Armies are the backbone of the military organisation. They allow better command and communications structures, and a realm should strive to use the army system as best as possible, if it wants to be successful on the battlefield.
In a medieval world, every army is sponsored by a noble, usually a lord or government member. New armies can be created at any time, for a small sum of gold. The army sponsor can choose the army marshal (and change him at any time), and he can dissolve the army if he chooses so. He is also the only one who can put money into the army war chest.
The marshal is in charge of the army. He chooses offensive and defensive formations to use in battle, and can update the standing orders. In addition, he can use the "Orders" message type when sending to members of the army.
The Vice-Marshal is responsible for issuing orders when the marshal is incapacitated. He can also use the "Orders" message type when sending to members of the army.
Every army has a war chest, (hopefully) filled with gold. The function of the war chest is to allow the army to operate better, by sharing the financial burden of troop maintainance. As long as there is gold in the war chest, half of what members of the army pay for training and repairs will be paid out of the war chest.
When an army is created, the sponsor must choose a home region for the army. This can either be the realm's capital, the region the sponsor is lord of , or the sponsor's home region if it is within the realm. If the army's home region is successfully TO'd by enemy forces the army is dissolved.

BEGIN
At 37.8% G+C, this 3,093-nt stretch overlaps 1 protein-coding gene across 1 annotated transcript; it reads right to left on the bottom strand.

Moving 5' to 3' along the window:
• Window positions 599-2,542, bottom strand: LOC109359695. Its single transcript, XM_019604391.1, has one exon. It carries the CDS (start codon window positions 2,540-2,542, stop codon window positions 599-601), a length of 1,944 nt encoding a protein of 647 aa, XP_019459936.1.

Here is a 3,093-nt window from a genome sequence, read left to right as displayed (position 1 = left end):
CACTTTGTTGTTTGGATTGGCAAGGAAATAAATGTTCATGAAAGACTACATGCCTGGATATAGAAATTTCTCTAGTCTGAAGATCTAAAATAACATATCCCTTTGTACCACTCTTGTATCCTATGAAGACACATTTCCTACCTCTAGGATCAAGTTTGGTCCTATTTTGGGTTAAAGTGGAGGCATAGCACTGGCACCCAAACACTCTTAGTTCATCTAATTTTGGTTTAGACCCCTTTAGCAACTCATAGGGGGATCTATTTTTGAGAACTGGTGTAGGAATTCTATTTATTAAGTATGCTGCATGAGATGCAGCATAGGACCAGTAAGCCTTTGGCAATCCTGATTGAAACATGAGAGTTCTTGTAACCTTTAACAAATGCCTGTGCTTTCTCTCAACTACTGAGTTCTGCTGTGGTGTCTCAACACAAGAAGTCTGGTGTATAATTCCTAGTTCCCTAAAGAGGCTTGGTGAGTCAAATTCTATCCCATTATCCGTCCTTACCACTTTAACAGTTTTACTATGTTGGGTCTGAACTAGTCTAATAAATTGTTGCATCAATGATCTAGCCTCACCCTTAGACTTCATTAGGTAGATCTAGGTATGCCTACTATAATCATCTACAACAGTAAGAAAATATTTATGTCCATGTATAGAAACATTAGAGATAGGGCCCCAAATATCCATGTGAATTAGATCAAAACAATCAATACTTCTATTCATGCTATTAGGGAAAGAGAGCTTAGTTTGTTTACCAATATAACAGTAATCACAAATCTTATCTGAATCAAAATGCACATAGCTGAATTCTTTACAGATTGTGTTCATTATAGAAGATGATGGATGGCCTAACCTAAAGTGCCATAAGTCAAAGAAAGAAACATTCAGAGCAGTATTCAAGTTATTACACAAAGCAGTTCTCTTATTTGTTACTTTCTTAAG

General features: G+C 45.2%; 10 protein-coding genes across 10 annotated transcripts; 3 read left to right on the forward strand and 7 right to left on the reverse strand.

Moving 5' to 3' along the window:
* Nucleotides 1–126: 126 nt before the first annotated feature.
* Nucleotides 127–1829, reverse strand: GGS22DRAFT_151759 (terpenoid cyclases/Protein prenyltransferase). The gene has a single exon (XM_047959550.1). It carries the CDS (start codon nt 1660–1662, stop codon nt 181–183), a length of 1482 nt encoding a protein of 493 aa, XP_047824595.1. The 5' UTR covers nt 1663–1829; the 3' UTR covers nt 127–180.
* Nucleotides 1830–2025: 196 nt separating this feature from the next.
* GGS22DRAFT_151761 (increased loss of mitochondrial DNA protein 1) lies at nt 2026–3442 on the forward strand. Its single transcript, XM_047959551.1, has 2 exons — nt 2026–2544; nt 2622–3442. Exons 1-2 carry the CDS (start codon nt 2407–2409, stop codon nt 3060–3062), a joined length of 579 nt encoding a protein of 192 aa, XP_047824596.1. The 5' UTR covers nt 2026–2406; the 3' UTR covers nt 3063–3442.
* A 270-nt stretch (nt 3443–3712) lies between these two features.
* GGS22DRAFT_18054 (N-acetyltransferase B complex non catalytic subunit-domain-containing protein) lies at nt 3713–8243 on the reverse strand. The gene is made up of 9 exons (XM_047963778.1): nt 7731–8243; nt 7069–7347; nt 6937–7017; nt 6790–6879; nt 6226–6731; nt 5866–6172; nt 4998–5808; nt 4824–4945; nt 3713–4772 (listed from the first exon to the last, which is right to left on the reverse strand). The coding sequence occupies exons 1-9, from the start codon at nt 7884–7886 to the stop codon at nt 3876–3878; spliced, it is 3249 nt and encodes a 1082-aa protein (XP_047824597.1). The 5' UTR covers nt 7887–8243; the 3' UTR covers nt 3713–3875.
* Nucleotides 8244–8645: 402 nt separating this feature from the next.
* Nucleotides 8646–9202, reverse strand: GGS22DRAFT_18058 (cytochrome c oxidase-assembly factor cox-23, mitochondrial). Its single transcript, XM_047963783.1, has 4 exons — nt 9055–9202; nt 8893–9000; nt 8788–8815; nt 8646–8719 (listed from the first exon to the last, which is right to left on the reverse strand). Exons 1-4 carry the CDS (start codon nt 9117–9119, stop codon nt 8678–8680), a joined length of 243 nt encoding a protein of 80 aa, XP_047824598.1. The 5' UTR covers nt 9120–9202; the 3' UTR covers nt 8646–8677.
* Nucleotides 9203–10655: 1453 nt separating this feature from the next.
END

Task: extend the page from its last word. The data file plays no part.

Armies also have it easier to share scribe reports. One click is all it takes and a scribe report is shared with everyone in the army, while the "standing orders" will provide a convenient link to all shared scribe reports.
In addition to the standing orders, every knight who is assigned to an army also has additional messaging options in his normal Messages page, to contact all or some members of his army.
The liege lord of every knight decides which army (if any) to dispatch him or her to. While this might sound weird at first, it is actually very logical - after all, the knight has pledged his services to the liege, and assignment to an army is simply military service. Lords assign themselves in much the same way. Unaligned nobles and rulers are also able to assign themselves to an army.
Check the Command Hierarchy page on information and hints regarding the flow of information and orders within the army.